Saginaw Bay yellow perch were caught in the old shipping channel and out in front of Gambils Campground in 15 feet of water. Yellow perch were also caught three miles east of Spoils Island. On the eastern side of the bay, walleye were caught between Quanicassee and Finn Road in 10 to 12 feet of water, the bottom of the slot in 14 to 16 feet of water, between Sunset Marina and Sebewaing in 12 to 14 feet of water and off of Oak Point.
Au Gres Area boat anglers were catching a few walleye north of the bell buoy in 40 to 50 feet of water off crawlers and body baits. Perch anglers were getting good catches of 8 to 10 fish and a few 12 inch fish in front of the Pine River and near the Saganing and Pinconning bars in 10 to 15 feet off minnows. A few largemouth bass were caught in and near the weed beds along the shore of the Pine River using body baits, spinners and crawlers.
Outer Saginaw Bay
Grindstone Lake trout and steelhead were caught in 120 to 140 feet of water straight out from the harbor and to the north while trolling with leadcore, downriggers and copper wire.
Port Austin walleye were caught west of the harbor and around the lighthouse in 20 to 30 feet while trolling with artificial lures and crawler harnesses. Artificial lures performed the best. Some smallmouth bass were caught from the breakwall and from boat anglers casting inside and around the harbor wall.
Oscoda anglers were mostly catching lake trout, steelhead and walleye. Pier anglers were catching mostly bass with a few occasional walleye and catfish. Trolling spoons of various colors around 80 to 140 feet of water was the popular method when targeting salmon and trout. Off the pier, common methods for targeting bass, walleye and catfish were floating leeches and nightcrawlers, casting stick or body baits, and using drop-shot rigs for catfish.
- Au Sable River anglers were seeing success with bass, pike, panfish, and some catfish. Various methods were seeing success. Most commonly was the use of casting or trolling body baits. While catfish and panfish anglers were using perch rigs tipped with night crawlers around dusk.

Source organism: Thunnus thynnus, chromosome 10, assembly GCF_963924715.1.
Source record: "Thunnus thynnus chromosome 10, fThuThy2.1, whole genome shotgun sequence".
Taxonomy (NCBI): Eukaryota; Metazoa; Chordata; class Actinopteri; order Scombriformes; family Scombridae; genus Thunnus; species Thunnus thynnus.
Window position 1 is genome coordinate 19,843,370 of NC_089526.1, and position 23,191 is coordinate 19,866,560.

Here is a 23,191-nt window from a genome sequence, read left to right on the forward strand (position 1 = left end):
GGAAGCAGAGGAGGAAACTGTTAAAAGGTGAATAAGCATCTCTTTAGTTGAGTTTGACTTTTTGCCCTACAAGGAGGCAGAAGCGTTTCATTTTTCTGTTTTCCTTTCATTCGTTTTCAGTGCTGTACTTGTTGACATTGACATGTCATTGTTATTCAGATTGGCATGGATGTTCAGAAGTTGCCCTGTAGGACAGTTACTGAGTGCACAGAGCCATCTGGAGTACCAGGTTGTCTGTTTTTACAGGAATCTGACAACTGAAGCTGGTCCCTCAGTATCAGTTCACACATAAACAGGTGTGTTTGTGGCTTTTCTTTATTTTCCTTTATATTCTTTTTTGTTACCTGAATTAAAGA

Tawas Area boat anglers were catching walleye, steelhead, coho, Atlantic salmon and lake trout out past buoy 2 and south towards the Alabaster area in 50 to 70 feet off spoons, body baits and crawlers. Some walleye were caught inside the bay near the weed beds off buoys 4 and 6 in 15 to 20 feet of water, mostly off crawlers and some Hot ‘N Tots. Pier anglers were catching a few smallmouth bass, rock bass and small perch off crawlers and minnows. Shore and dock anglers were catching a few bluegill, rock bass, small perch and largemouth bass off crawlers, body baits and tube jigs.
Fishing Tip: When fishing for trout in Michigan’s rivers and streams – cast into the seams
A “seam” is area where two currents converge, and it looks like a line or bubble trail in the water. Trout like seams because the joining currents create feeding lanes that collect drifting food – insects and larvae.
Before casting, take a moment to read the river and observe structures in the water such as rocks and logs, then locate any seams. With some experience, you’ll be able to detect seams as subtle lines along the surface where slower current meets with fast current, and in the seam is one of the places you’ll find trout!
Visit Michigan.gov/TroutTrails to learn about lesser-known sites for excellent trout fishing.